3 min read
Conservative MPs are fearing for their fates at the next general election after the party took a hammering at last week’s locals, losing more than 1,000 council seats.
James Sunderland, the MP for Bracknell in Berkshire, said it would be a “big mistake” for any of his colleagues to think they are safe with Labour well ahead in the polls.
“We’re all at risk,” he told PoliticsHome’s podcast, The Rundown.
But he does not believe it is too late for the Conservatives to turn their fortunes around if Prime Minister Rishi Sunak is able to see through his five pledges for delivery in government, including reducing illegal migration and halving inflation.
Last week the Liberal Democrats had particular success winning councils where the local MP is a senior Tory, including two former Prime Ministers and the Levelling Up Secretary Michael Gove. Labour, meanwhile, won control of a host of local authorities represented in Westminster by Conservatives. One of these was Swindon, considered to be a bellwether council, which has been led by the Tories since 2004.
Last week North Swindon MP Justin Tomlinson told Times Radio the local election results had been a “wake up call at all levels” for the party, which needed to offer people “tangible reasons to vote for an unprecedented fifth term in office”.
Sunderland told PoliticsHome he felt that was a “fair” assessment but worried he and his fellow MPs were “all at risk” of losing seats at the next general election, which is expected to take place before the end of 2024.
“If you go into this election thinking that your seat is safe, I think that’s a big mistake,” he added.
In his own Bracknell constituency, Tory councillors also suffered heavy losses, with Labour winning control of the authority for the first time in more than 25 years.
Conservatives previously held 37 of 42 seats on Bracknell Forest council, with Labour on just four seats. But the tables have now turned, with Labour adding 18 councillors to move to 22 seats, and the Tories dropping back to 10 after suffering 27 losses,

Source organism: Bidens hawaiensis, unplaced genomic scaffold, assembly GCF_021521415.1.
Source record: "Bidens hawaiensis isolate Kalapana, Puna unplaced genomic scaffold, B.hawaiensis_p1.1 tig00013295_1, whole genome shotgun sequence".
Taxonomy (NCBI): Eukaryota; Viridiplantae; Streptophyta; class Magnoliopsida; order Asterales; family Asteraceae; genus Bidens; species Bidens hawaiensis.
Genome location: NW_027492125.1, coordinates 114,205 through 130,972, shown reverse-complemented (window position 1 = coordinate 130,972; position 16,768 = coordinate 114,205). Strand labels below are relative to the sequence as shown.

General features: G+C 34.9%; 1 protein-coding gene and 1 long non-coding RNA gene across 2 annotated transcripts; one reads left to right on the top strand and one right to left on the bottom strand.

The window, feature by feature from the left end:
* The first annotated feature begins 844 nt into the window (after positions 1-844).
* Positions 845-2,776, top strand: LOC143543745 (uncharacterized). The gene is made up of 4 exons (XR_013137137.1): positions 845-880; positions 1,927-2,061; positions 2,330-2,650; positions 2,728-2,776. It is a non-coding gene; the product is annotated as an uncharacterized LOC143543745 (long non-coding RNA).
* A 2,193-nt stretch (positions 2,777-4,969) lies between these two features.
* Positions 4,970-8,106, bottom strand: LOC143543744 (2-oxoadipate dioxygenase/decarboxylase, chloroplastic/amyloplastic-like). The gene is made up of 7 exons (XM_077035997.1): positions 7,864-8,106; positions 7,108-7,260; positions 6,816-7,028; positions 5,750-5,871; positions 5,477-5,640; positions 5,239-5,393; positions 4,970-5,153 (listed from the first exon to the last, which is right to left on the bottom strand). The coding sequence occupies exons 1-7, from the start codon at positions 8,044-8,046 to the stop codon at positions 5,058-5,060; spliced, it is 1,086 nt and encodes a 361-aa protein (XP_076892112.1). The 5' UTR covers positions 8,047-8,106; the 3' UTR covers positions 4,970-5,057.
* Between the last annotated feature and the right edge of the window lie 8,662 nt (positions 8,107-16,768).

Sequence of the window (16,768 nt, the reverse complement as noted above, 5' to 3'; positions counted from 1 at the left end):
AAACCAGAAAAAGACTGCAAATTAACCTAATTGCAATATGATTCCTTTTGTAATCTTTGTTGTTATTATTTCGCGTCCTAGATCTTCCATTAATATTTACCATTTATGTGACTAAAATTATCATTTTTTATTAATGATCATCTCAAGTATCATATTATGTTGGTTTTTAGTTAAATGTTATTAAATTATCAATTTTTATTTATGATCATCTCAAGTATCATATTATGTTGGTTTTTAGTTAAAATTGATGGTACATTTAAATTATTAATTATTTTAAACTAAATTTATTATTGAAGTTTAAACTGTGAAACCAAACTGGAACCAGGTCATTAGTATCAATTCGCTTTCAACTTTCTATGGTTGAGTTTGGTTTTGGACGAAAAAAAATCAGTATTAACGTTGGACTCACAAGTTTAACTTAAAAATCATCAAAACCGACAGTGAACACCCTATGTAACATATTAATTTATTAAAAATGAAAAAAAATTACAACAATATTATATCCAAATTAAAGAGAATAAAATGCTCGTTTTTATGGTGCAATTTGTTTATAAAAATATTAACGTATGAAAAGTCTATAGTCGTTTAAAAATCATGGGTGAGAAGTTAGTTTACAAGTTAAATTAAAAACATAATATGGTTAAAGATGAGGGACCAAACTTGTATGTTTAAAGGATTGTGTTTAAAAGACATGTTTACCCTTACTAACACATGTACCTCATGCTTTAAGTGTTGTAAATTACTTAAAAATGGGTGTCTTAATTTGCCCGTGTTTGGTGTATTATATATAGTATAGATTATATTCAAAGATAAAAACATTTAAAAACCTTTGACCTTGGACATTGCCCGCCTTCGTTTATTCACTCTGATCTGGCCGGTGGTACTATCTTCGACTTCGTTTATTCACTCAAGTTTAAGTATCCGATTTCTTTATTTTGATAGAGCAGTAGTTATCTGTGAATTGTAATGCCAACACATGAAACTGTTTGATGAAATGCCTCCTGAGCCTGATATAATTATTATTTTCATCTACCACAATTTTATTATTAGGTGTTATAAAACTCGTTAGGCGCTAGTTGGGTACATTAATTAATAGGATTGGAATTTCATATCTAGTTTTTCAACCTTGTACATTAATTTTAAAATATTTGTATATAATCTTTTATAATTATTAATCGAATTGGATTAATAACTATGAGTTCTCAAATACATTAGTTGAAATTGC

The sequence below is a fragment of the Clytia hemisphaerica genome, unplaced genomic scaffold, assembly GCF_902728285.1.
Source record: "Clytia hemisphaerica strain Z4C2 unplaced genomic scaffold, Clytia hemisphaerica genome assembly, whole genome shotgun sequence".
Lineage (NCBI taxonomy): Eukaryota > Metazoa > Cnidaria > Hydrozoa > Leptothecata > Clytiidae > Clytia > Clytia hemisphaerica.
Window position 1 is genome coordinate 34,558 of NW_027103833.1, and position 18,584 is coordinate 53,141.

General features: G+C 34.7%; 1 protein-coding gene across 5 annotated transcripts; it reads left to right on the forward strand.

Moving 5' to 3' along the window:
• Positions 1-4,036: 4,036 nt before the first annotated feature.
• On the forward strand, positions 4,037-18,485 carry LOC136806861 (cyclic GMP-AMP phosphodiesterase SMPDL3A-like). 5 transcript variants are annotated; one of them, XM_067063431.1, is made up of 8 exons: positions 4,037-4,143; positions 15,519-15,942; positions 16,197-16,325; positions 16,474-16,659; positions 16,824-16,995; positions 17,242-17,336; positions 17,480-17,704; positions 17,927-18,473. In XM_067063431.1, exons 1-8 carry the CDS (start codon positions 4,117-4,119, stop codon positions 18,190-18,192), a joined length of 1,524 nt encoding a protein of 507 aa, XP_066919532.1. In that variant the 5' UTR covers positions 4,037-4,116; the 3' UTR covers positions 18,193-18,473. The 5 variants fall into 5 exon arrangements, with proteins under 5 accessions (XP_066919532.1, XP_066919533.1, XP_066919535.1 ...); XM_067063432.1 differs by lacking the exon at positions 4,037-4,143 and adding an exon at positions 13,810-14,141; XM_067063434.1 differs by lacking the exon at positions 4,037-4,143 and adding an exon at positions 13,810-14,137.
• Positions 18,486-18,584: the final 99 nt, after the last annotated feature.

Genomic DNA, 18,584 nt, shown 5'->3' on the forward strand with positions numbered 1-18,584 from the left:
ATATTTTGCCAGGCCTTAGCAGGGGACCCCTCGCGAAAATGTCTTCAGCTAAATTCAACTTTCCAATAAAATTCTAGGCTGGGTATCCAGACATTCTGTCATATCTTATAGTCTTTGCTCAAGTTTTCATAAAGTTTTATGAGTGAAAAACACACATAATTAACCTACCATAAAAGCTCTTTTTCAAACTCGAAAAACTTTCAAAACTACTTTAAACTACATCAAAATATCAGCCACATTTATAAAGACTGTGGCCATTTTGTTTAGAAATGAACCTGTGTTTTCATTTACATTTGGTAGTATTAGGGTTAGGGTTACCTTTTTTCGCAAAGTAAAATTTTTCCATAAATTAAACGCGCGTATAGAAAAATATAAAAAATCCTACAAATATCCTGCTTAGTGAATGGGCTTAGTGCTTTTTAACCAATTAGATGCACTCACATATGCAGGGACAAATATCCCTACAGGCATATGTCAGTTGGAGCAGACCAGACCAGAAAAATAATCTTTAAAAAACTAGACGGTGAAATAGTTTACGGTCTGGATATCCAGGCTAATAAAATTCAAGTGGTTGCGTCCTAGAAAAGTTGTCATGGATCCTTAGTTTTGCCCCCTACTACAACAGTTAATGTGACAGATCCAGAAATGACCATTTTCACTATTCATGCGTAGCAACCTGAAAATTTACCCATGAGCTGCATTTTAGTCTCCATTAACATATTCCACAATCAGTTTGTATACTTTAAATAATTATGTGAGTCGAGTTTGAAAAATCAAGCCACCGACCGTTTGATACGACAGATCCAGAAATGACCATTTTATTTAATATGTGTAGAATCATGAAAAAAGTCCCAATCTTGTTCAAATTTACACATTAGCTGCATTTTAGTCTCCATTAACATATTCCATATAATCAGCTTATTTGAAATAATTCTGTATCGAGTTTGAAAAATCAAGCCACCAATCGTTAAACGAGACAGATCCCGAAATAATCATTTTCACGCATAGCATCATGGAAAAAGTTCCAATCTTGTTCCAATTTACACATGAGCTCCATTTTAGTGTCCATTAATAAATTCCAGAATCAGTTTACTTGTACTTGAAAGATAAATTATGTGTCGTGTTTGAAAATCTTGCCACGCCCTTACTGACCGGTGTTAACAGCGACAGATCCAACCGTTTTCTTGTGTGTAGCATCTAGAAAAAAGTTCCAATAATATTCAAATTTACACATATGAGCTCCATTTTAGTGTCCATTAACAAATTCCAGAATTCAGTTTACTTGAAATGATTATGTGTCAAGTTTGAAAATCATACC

Sunderland, who is Parliamentary Private Secretary to Home Secretary Suella Braverman, said a “perfect storm” of local factors that led to the huge swing in Bracknell, but admitted “the national picture” also played a part.
“The Conservative vote didn’t turn up, and what we have to do now locally and nationally, is to get back to core conservative principles,” he said.
“We need to convince people again why they need to vote for the Conservatives, because I’m afraid the alternative right now, the thought of Labour government, fills me with a complete horror.”
Sunderland said that both locally and nationally the party needs to “get a lot better at telling people what it is they’re doing for them” before the next election.
“We’ve got a whole series of fantastic bills going through at the moment, and Rishi’s five pledges are absolutely right, and he’ll deliver on those,” he continued.
“I’m absolutely clear that following the macro events that we’ve seen, particularly the pandemic, the Ukraine invasion, and the effect of Brexit, if I’m being honest, I think that the offer will get better and better all the time.
“What we can’t afford to do is unseat that good work has been done.”
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